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Animal Defenders International

Secret video exposes UK circus elephant suffering August 19, 2009

Posted: 18 August 2009. Updated: 26 May 2016


Animal Defenders International (ADI) has released shocking footage from behind the scenes at the Great British Circus, showing violence and confinement of circus elephants.

Watch the video here

Watch here on SKYNEWS

The results of an undercover investigation by ADI shows the animals being hit in the face, being kept chained and barely able to move for up to 11 hours a day, and displaying disturbed, abnormal behaviour.

The circus, which has been touring the UK since February 2009, features two Asian and one African elephant. Despite the Government’s 2006 promise to ban “certain non-domesticated animals” from travelling circuses, Defra (Department of Environment, Food and Rural Affairs) allowed the elephants, Sonja, Vana Mana and Delhi, to be brought into the country by the Great British Circus to tour this year, signalling a major backward step for circus animal protection.

ADI secured footage from a camera concealed inside the elephant tent of the Great British Circus, which shows a staggeringly high level of casual violence in just a few days of observations. Incidences include elephants being hit in the face with a metal elephant hook, a broom and a pitchfork, a worker cruelly twisting an elephant’s tail, and the frightened animals retreating and crying out when struck or hooked.

Jan Creamer, ADI Chief Executive, said: “In the name of entertainment these elephants are beaten, jabbed with hooks, chained up for hours every day, and pushed into a metal box each week where they remain for hours on end whilst the circus moves to another site.”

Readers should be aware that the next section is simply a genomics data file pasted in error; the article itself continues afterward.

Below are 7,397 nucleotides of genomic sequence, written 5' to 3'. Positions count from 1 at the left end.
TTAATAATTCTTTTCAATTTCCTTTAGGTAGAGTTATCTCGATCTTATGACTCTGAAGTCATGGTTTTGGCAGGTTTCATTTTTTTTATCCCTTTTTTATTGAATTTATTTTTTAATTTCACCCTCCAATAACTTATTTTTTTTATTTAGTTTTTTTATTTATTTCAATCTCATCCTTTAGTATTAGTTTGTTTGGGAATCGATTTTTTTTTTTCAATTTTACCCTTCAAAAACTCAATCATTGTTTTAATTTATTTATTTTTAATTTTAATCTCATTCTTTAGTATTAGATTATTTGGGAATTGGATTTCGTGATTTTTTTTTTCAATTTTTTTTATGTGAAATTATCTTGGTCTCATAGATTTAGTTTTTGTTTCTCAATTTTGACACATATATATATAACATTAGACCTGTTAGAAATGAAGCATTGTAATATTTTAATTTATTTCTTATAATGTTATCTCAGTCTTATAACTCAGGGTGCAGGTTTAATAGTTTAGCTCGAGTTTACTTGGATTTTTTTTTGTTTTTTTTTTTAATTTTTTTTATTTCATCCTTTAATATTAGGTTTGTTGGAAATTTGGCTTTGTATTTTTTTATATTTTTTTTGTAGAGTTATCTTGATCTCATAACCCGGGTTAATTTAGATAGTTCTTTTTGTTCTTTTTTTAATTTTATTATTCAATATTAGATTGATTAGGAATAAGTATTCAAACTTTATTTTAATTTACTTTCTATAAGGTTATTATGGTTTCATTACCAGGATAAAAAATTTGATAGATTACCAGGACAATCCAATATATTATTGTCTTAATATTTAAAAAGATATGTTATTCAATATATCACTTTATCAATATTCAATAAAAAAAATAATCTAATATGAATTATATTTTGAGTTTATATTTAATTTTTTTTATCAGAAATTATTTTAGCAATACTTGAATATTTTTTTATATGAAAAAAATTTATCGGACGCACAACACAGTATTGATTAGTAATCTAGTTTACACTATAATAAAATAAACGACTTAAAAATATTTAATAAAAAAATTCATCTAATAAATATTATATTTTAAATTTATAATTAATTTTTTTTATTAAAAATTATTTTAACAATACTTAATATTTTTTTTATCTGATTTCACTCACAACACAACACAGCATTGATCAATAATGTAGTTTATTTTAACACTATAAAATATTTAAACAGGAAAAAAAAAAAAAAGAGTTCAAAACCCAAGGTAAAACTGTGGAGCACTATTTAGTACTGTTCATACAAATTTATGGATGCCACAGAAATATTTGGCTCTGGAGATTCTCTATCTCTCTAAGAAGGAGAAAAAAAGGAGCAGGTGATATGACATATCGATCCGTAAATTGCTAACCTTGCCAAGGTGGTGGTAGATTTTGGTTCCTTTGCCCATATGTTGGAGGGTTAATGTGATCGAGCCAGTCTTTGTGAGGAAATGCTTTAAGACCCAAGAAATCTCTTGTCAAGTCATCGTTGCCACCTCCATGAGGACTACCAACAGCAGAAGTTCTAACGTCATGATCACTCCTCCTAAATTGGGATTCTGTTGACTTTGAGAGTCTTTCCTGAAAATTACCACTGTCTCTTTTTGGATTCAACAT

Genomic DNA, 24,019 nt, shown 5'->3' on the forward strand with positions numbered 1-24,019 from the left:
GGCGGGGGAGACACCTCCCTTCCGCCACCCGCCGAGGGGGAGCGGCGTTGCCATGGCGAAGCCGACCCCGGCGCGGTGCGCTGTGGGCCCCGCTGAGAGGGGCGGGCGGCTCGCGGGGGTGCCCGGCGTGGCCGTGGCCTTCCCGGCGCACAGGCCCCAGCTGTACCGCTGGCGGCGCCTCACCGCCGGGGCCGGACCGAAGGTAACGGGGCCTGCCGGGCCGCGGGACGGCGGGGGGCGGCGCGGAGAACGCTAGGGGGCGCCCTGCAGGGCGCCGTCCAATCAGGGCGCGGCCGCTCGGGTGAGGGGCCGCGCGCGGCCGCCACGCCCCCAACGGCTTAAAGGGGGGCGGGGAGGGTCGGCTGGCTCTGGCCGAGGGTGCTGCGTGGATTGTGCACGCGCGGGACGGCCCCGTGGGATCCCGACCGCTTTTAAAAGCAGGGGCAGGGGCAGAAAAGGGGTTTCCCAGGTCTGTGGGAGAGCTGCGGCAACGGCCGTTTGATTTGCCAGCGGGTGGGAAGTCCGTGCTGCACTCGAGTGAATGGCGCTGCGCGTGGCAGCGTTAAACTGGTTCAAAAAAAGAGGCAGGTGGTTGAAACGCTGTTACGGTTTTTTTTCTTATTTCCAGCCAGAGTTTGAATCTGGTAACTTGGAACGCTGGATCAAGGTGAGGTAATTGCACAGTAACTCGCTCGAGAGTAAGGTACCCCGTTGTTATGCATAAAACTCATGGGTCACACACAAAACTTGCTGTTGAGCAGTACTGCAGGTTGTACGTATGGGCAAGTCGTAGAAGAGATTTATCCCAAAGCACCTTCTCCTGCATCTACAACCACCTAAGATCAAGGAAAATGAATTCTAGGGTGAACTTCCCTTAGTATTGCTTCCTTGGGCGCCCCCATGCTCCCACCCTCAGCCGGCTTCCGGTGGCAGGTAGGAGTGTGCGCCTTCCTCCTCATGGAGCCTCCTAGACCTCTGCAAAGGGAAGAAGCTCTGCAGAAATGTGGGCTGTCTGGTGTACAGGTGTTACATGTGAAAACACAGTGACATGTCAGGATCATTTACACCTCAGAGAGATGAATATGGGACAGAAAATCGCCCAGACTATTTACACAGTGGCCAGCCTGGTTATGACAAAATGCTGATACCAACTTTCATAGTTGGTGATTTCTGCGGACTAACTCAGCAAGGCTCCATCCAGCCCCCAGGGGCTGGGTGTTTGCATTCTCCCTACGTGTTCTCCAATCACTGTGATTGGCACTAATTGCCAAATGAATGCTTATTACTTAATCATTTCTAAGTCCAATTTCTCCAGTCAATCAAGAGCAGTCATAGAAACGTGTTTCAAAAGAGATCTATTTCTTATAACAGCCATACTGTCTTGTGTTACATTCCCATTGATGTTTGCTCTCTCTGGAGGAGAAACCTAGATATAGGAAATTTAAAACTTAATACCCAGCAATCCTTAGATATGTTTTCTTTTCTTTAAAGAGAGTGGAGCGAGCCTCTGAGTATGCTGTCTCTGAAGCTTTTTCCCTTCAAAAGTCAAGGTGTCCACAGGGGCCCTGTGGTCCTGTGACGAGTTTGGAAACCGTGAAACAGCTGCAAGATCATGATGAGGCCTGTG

“This is an indictment of the circus industry and also the Government who have failed to fulfil their commitment to ban the use of wild animals in travelling circuses, ignoring the evidence and the recommendations of all major animal welfare groups. It is time for the Government to act decisively and end this suffering once and for all.”

The ADI team filmed two elephant hooks being brutally used, a long metal hook was used to hit an elephant across the face during training and a smaller one which was concealed in the palm of the hand and used in the ring, unseen by the unsuspecting audience. ADI footage in slow motion shows how the hook was used on the elephants as they performed and other film shows the elephants reacting and sometimes crying out when the hook is used.

In addition to the casual violence, the elephants were also limited for long periods of the day in a small tent and chained tightly every night for up to eleven hours with only enough room to take one step forward or backwards.

When the circus moved to a new location, the elephants were confined to their cramped transporter and forced to wait until their tent was erected, resulting in many hours being shut away. During the move from Watford to Bushey on 19 July, the elephants were kept inside the transporters for seven and a half hours –though the distance travelled was just five and a half miles.